DEBUG Mode and Profiling
Chapter 13: Extending DM – DLLs and Dynamic Processing
        The call() Procedure
        Using DLLs with the call() Procedure
        The hascall() Procedure
        The vars[] List
        The text2path() Procedure
Chapter 14: Packaging Your Programs
Chapter 15: Preprocessor Commands and Macros
        Macros and How to Use Them
        Macros are Actually Something Called Preprocessor Commands
        Any line heading with # is considered a Preprocessor Command
Chapter 16: Your First Utility – Exploring Chat and Spam Handling
Chapter 17: Your First Game – A Small RPG
Chapter 18: Using Topic and Dantom.htmllib
        An Introduction to htmllib
        An Introduction to Topic()
        How You Can Apply These
Chapter 19: Your Second Utility – An Extended Chat
         Skinning the DreamSeeker  //should probably direct user to list of tutorials
        File Sharing
Chapter 20: Your Second Game – Developing PacMan

Appendix A: The Short Version
Appendix B: The Pre-Defined Object Tree
Appendix C: The DM Reference
Appendix D: Searching For and Using Resources
Appendix F: DM Compared to Other Languages


Thoughts or comments?</<>
CaptFalcon33035 wrote:
Thoughts or comments?

Great, now write the actual content. ;)
Did Tom even say he was going for this in the first place?
Could use some refinement.

The second chapter is where we would lose people. Some of the more math oriented things such as hexadecimal should probably be moved to an appendix.

Just skimmed but looks nice...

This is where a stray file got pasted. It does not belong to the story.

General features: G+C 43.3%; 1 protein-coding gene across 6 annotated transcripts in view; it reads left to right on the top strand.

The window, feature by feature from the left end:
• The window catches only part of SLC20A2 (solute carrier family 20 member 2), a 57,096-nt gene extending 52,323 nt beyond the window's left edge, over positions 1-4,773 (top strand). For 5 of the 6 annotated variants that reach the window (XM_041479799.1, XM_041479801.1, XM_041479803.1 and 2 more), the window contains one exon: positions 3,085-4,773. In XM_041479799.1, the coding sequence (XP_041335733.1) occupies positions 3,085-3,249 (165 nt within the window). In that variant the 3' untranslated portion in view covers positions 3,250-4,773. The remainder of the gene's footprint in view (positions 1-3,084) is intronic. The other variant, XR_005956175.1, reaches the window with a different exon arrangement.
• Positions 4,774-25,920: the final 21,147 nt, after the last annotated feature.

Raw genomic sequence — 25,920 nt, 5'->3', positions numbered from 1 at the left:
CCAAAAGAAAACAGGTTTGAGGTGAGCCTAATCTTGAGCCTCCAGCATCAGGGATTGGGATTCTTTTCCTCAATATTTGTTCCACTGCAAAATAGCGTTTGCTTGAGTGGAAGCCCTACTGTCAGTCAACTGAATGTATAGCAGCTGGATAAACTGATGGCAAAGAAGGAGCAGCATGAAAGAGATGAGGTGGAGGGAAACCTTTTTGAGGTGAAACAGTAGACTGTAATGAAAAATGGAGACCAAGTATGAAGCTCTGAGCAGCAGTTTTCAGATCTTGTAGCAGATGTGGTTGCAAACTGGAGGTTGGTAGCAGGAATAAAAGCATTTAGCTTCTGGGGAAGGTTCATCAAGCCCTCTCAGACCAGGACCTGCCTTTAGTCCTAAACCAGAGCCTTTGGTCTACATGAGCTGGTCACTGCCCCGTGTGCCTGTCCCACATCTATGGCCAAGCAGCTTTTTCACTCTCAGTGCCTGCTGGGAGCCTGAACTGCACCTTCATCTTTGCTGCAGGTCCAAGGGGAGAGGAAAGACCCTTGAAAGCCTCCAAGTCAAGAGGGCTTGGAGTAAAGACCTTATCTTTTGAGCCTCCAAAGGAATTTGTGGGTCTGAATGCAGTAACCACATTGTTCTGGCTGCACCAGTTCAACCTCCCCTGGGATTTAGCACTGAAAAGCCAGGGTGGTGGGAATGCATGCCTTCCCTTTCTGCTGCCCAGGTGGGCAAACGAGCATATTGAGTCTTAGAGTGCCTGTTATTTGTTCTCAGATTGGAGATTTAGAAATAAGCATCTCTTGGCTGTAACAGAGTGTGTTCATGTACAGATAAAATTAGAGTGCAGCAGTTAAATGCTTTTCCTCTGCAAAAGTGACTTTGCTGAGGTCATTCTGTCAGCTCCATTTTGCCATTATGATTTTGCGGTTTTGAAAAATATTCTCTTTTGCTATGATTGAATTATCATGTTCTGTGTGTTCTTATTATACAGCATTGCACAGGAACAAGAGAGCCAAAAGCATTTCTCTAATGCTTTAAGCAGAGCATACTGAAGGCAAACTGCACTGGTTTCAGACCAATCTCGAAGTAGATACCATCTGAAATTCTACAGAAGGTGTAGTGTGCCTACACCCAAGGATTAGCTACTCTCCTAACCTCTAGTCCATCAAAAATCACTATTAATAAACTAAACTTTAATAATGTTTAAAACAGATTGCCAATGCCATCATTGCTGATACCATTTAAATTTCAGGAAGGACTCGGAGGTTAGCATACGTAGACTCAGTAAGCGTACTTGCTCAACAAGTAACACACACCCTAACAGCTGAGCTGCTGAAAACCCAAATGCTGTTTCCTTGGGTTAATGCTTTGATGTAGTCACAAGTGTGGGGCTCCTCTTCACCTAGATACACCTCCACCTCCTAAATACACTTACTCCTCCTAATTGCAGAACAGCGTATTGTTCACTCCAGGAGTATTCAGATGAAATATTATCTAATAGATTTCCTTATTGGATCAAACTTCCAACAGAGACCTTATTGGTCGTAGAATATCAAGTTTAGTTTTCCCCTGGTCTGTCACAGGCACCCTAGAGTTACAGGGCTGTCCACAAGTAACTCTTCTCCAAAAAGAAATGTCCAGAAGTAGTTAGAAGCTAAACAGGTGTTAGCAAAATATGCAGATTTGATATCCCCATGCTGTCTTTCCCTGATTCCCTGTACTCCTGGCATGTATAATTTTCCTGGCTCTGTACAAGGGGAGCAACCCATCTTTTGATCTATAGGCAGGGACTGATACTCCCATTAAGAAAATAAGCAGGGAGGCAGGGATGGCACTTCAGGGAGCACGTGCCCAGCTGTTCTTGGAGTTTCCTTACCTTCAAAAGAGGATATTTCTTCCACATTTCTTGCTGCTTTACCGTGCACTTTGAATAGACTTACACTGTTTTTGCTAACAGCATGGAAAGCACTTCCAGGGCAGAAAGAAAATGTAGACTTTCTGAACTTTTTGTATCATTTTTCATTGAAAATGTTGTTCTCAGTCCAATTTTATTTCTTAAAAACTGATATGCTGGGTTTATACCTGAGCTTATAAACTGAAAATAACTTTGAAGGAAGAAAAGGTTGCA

George Gough
The problem with the DM Guide is that it's too big, and the newbies that come to BYOND usually are too young to give a damn about reading it. Instead, they choose to learn on their own, which usually involves ripping games or trying to learn from other people's code.
In response to Android Data (#3)
Android Data wrote:
The problem with the DM Guide is that it's too big, and the newbies that come to BYOND usually are too young to give a damn about reading it. Instead, they choose to learn on their own, which usually involves ripping games or trying to learn from other people's code.

Unfortunately theres no cure for that, trying is folly. The DM Guide is the most friendly programming book I have ever, ever come across. Thats where Tutorials and Demos come in, for those who don't have the patience or desire to read the guide. Ultimately, you can only teach those who really want to learn.
In response to Android Data (#3)
I actually would consider the Blue Book to be pretty friendly as far as programming books can go, just beat out by some of the "For Dummies" series. Maybe the new book, if ever made, should have a similar format to the "For Dummies" series?

George Gough
Nice thoughts. Earlier we made a nice thread about the new guide and thought through a list of imperfections and solutions in the process. But throughout that controversy, there hasn't been any official statement declaring that they'd go through and make another guide. Unless this thread is preparing for "Byond 5.0" (which would probably feature alot more elements and need yet another guide list arrangement from yourself), what's the point?
In response to Hulio-G (#6)
Agreed (as previously stated in the topic). Though, everyone can always (and is welcome to) type a guide (and as such) out in a simple document format (DOC/PDF/HTML) and just release it, it doesn't have to be official or printed to be useful, at all.
In response to Kaioken (#1)